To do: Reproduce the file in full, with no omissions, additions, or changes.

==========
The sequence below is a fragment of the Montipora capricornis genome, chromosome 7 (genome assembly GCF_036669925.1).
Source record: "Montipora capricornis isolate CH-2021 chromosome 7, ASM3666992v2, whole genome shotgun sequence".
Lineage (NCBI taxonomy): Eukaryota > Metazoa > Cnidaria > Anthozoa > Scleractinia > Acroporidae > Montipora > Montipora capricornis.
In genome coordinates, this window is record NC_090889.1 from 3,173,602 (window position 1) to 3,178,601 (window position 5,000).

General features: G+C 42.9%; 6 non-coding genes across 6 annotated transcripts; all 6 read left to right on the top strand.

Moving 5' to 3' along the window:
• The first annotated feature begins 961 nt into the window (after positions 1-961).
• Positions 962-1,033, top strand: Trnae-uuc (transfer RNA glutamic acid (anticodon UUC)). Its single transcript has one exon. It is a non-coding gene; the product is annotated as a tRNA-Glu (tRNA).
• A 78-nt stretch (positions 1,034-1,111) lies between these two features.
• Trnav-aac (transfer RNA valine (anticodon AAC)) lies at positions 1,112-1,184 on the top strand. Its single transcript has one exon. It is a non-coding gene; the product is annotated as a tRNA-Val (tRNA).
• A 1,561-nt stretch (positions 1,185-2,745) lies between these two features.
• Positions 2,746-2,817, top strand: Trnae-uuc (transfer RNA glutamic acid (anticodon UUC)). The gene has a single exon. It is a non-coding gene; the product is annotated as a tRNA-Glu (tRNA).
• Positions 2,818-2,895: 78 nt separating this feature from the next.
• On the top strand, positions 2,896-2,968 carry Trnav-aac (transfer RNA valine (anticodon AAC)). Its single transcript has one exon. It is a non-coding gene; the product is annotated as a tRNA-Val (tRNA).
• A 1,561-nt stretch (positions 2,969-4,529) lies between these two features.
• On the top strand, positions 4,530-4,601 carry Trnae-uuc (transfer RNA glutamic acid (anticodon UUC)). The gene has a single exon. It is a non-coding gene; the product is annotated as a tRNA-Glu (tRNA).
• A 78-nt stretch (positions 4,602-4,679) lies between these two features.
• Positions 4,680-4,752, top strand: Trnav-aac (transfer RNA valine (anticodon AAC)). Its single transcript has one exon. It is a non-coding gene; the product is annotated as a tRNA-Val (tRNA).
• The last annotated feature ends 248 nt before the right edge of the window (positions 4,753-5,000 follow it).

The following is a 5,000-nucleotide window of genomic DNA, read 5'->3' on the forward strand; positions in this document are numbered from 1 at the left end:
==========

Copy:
The sequence below is a fragment of the Montipora capricornis genome, chromosome 7 (genome assembly GCF_036669925.1).
Source record: "Montipora capricornis isolate CH-2021 chromosome 7, ASM3666992v2, whole genome shotgun sequence".
Lineage (NCBI taxonomy): Eukaryota > Metazoa > Cnidaria > Anthozoa > Scleractinia > Acroporidae > Montipora > Montipora capricornis.
In genome coordinates, this window is record NC_090889.1 from 3,173,602 (window position 1) to 3,178,601 (window position 5,000).

General features: G+C 42.9%; 6 non-coding genes across 6 annotated transcripts; all 6 read left to right on the top strand.

Moving 5' to 3' along the window:
• The first annotated feature begins 961 nt into the window (after positions 1-961).
• Positions 962-1,033, top strand: Trnae-uuc (transfer RNA glutamic acid (anticodon UUC)). Its single transcript has one exon. It is a non-coding gene; the product is annotated as a tRNA-Glu (tRNA).
• A 78-nt stretch (positions 1,034-1,111) lies between these two features.
• Trnav-aac (transfer RNA valine (anticodon AAC)) lies at positions 1,112-1,184 on the top strand. Its single transcript has one exon. It is a non-coding gene; the product is annotated as a tRNA-Val (tRNA).
• A 1,561-nt stretch (positions 1,185-2,745) lies between these two features.
• Positions 2,746-2,817, top strand: Trnae-uuc (transfer RNA glutamic acid (anticodon UUC)). The gene has a single exon. It is a non-coding gene; the product is annotated as a tRNA-Glu (tRNA).
• Positions 2,818-2,895: 78 nt separating this feature from the next.
• On the top strand, positions 2,896-2,968 carry Trnav-aac (transfer RNA valine (anticodon AAC)). Its single transcript has one exon. It is a non-coding gene; the product is annotated as a tRNA-Val (tRNA).
• A 1,561-nt stretch (positions 2,969-4,529) lies between these two features.
• On the top strand, positions 4,530-4,601 carry Trnae-uuc (transfer RNA glutamic acid (anticodon UUC)). The gene has a single exon. It is a non-coding gene; the product is annotated as a tRNA-Glu (tRNA).
• A 78-nt stretch (positions 4,602-4,679) lies between these two features.
• Positions 4,680-4,752, top strand: Trnav-aac (transfer RNA valine (anticodon AAC)). Its single transcript has one exon. It is a non-coding gene; the product is annotated as a tRNA-Val (tRNA).
• The last annotated feature ends 248 nt before the right edge of the window (positions 4,753-5,000 follow it).

The following is a 5,000-nucleotide window of genomic DNA, read 5'->3' on the forward strand; positions in this document are numbered from 1 at the left end: